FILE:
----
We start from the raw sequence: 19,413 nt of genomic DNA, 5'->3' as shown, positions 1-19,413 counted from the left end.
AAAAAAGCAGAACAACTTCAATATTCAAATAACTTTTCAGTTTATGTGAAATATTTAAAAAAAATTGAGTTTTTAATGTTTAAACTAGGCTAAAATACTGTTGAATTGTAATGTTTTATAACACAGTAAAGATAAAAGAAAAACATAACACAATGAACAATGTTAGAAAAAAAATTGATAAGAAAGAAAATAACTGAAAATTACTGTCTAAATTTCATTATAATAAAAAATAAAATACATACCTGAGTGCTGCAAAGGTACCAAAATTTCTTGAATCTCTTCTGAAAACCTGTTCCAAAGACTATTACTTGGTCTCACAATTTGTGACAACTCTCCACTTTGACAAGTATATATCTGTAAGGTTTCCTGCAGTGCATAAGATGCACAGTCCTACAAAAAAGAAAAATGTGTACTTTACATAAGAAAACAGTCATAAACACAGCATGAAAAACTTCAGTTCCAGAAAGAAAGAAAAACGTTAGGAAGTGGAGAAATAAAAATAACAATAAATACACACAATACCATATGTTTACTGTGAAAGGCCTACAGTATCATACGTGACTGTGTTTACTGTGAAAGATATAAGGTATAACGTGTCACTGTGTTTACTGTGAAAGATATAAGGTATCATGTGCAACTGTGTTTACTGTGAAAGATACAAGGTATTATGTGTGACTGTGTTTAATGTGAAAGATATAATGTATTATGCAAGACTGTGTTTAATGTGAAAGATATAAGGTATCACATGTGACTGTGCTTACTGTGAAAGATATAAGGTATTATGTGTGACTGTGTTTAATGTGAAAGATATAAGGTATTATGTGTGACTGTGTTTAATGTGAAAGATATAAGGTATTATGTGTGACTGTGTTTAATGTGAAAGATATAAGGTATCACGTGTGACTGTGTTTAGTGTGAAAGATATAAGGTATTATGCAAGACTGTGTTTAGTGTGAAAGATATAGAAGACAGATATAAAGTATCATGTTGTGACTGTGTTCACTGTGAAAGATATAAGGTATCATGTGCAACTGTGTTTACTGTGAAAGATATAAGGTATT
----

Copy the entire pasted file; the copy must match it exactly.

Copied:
We start from the raw sequence: 19,413 nt of genomic DNA, 5'->3' as shown, positions 1-19,413 counted from the left end.
AAAAAAGCAGAACAACTTCAATATTCAAATAACTTTTCAGTTTATGTGAAATATTTAAAAAAAATTGAGTTTTTAATGTTTAAACTAGGCTAAAATACTGTTGAATTGTAATGTTTTATAACACAGTAAAGATAAAAGAAAAACATAACACAATGAACAATGTTAGAAAAAAAATTGATAAGAAAGAAAATAACTGAAAATTACTGTCTAAATTTCATTATAATAAAAAATAAAATACATACCTGAGTGCTGCAAAGGTACCAAAATTTCTTGAATCTCTTCTGAAAACCTGTTCCAAAGACTATTACTTGGTCTCACAATTTGTGACAACTCTCCACTTTGACAAGTATATATCTGTAAGGTTTCCTGCAGTGCATAAGATGCACAGTCCTACAAAAAAGAAAAATGTGTACTTTACATAAGAAAACAGTCATAAACACAGCATGAAAAACTTCAGTTCCAGAAAGAAAGAAAAACGTTAGGAAGTGGAGAAATAAAAATAACAATAAATACACACAATACCATATGTTTACTGTGAAAGGCCTACAGTATCATACGTGACTGTGTTTACTGTGAAAGATATAAGGTATAACGTGTCACTGTGTTTACTGTGAAAGATATAAGGTATCATGTGCAACTGTGTTTACTGTGAAAGATACAAGGTATTATGTGTGACTGTGTTTAATGTGAAAGATATAATGTATTATGCAAGACTGTGTTTAATGTGAAAGATATAAGGTATCACATGTGACTGTGCTTACTGTGAAAGATATAAGGTATTATGTGTGACTGTGTTTAATGTGAAAGATATAAGGTATTATGTGTGACTGTGTTTAATGTGAAAGATATAAGGTATTATGTGTGACTGTGTTTAATGTGAAAGATATAAGGTATCACGTGTGACTGTGTTTAGTGTGAAAGATATAAGGTATTATGCAAGACTGTGTTTAGTGTGAAAGATATAGAAGACAGATATAAAGTATCATGTTGTGACTGTGTTCACTGTGAAAGATATAAGGTATCATGTGCAACTGTGTTTACTGTGAAAGATATAAGGTATT